So we get 59,160 pixels on a side. That’s an enormous image. You know what a megapixel is, right? One million pixels. So your standard camera these days might have something around 18 or 22 megapixels. 18 or 22 million pixels. Usually about 5700 pixels on the long side…
This is a little bigger. Ok, a lot bigger. Like ten times as big. Ex: my Canon 5D MK II has pixel dimensions of 5,616×3,744. That’s a 21 megapixel file, give or take.
Here’s what it looks like in Photoshop when I create a file that’s the same pixel density as a photograph out of my camera.
Now here’s the size file it would take to have one pixel per each of the 3.5 billion people that hold the same equivalent wealth as those 62 people.
That’s a pretty big file.
And here’s the kicker. We in the fine art printing world like to think in ideals, and one of our steadfast ideals is that for a good print, you don’t want to see the pixels. The industry standard pixel density – the “file resolution” – is often said to be around 300ppi. That’s 300 pixels interpreted into one inch of printed image on paper. Mind you, it’s not the same as how many dots of ink your printer lays down – that’s a different number entirely, which requires a blog post of its own (to wit: your printer puts down a couple thousand dots of ink as an interpretation of the 300 pixels it’s interpreting from the total pixels in a file, but I digress…again).
Ok – so…problem being, to represent such a huge number of pixels, we don’t want them to disappear. We don’t want a “good” print. In fact, we want a horrible print. What we might call “pixelated”…and to the extreme!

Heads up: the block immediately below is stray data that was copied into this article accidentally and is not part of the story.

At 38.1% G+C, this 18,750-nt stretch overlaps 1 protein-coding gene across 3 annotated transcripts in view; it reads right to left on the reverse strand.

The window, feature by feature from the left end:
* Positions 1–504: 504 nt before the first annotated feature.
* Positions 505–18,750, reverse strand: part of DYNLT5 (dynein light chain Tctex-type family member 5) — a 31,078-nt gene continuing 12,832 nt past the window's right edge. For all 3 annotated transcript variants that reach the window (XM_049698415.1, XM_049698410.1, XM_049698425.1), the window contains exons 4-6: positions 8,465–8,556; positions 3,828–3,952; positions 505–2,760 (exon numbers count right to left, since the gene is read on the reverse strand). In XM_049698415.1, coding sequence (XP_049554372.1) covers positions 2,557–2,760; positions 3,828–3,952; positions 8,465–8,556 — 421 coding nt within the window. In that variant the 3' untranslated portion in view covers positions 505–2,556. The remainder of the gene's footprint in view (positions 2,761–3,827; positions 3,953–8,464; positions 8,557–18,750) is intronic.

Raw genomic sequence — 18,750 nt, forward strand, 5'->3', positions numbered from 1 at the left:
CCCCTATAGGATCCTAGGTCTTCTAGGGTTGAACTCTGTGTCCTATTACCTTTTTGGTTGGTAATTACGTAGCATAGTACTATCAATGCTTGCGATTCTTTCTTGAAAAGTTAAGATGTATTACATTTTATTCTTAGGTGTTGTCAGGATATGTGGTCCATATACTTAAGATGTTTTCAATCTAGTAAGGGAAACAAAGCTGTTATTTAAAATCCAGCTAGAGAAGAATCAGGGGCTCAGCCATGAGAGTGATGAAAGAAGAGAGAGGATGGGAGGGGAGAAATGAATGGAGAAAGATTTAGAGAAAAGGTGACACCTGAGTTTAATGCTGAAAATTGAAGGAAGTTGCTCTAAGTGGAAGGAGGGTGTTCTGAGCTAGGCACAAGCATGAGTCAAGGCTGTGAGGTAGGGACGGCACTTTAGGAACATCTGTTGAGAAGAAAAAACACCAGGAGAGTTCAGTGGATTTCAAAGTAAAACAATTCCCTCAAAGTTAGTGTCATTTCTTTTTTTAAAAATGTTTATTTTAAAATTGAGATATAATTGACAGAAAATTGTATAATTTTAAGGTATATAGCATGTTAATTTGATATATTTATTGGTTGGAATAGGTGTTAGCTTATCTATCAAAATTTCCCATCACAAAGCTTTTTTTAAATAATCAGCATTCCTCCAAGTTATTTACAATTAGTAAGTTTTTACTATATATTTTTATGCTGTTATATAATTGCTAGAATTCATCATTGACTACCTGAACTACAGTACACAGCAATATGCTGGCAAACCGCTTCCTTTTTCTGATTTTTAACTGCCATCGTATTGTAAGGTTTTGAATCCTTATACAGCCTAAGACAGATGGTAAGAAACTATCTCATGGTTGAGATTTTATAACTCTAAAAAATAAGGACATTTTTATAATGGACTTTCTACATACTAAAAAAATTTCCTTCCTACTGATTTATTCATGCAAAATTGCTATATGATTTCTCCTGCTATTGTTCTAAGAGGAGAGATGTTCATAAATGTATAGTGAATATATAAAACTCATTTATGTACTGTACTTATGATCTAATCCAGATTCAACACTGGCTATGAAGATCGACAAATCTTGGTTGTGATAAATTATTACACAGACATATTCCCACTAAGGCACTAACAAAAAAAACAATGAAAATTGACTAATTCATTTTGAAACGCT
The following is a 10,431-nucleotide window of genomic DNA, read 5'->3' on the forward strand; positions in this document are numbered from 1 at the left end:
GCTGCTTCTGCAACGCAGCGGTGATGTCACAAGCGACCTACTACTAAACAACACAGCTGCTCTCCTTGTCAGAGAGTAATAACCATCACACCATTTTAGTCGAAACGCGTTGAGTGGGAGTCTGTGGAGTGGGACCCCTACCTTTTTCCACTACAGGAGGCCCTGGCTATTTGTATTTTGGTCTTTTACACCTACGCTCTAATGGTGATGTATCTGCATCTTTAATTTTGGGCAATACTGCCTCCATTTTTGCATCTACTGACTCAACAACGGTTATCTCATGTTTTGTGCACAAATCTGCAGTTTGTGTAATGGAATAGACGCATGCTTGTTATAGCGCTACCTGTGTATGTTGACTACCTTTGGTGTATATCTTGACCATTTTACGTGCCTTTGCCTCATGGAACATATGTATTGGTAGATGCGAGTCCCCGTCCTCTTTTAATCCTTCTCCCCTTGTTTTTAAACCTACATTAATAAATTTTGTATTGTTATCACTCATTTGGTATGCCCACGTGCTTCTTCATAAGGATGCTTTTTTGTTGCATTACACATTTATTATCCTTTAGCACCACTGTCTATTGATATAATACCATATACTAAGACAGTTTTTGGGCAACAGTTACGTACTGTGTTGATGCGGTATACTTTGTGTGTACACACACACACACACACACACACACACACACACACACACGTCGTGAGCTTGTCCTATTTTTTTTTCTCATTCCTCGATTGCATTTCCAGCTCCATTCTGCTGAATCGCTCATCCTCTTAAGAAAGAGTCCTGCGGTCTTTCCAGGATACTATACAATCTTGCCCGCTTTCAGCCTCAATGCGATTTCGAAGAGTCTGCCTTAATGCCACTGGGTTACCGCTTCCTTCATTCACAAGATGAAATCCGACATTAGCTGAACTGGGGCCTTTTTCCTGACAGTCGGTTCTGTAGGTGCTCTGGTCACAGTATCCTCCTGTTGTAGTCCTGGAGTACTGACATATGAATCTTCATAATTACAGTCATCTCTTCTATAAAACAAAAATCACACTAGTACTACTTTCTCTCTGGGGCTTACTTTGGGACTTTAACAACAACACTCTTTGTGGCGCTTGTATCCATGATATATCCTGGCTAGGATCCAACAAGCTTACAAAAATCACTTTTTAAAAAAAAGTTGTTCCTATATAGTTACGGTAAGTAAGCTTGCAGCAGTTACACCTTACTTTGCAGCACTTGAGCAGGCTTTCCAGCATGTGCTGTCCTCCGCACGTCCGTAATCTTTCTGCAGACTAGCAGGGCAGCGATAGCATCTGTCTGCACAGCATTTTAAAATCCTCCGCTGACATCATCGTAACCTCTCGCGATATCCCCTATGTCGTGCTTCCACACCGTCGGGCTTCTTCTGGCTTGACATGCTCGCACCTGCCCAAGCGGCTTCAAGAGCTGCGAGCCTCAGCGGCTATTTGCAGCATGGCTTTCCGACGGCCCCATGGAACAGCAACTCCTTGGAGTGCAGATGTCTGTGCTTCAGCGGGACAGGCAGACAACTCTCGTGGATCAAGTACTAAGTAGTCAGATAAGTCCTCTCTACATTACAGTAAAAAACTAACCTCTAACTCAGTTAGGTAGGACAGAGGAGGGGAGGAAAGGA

We can’t see 300 pixels per inch with the naked eye. Most people are hard pressed to see the lower threshhold of a “good” print, which is about 150 pixels per inch.
Your computer monitor, by comparison, is showing you somewhere around 72ppi to 96ppi, or if you have a newer Mac, more like that upper number of 200+ppi…
In order to SEE the pixels with the naked eye, the upper threshold is going to be about 50 pixels per inch.
Now look at what size print you’d need to show that…with 3.5 billion pixels total.
And yet, from arm’s length, you can’t resolve the pixels with your eyes. Even close up at the closest focusing distance with the naked eye, it’s a blur of gray moire noise…
Alright. So…the worst print I can conjure would be about 10 pixels per inch. We’re surely going to see the pixels then.
But stand back…to see the entire print required to show the equivalent wealth of 3.5 billion people when you know what 62 pixels looks like…
And it’s again a blur of gray noise. Which happens to be a print that is 493 feet per side. So…you’d need a 50 story tall building to display just the height of it…and the building would have to be 500 feet wide as well. And you’d still just see a blur of gray noise unless you walked up to half arm’s length.
Yes. It’s that big.
So this 493 foot by 493 foot print, with 3.5 billion pixels, printed at 10 pixels per inch…would require a 50 story building that is just as wide as it is tall to show how many people hold the same amount of w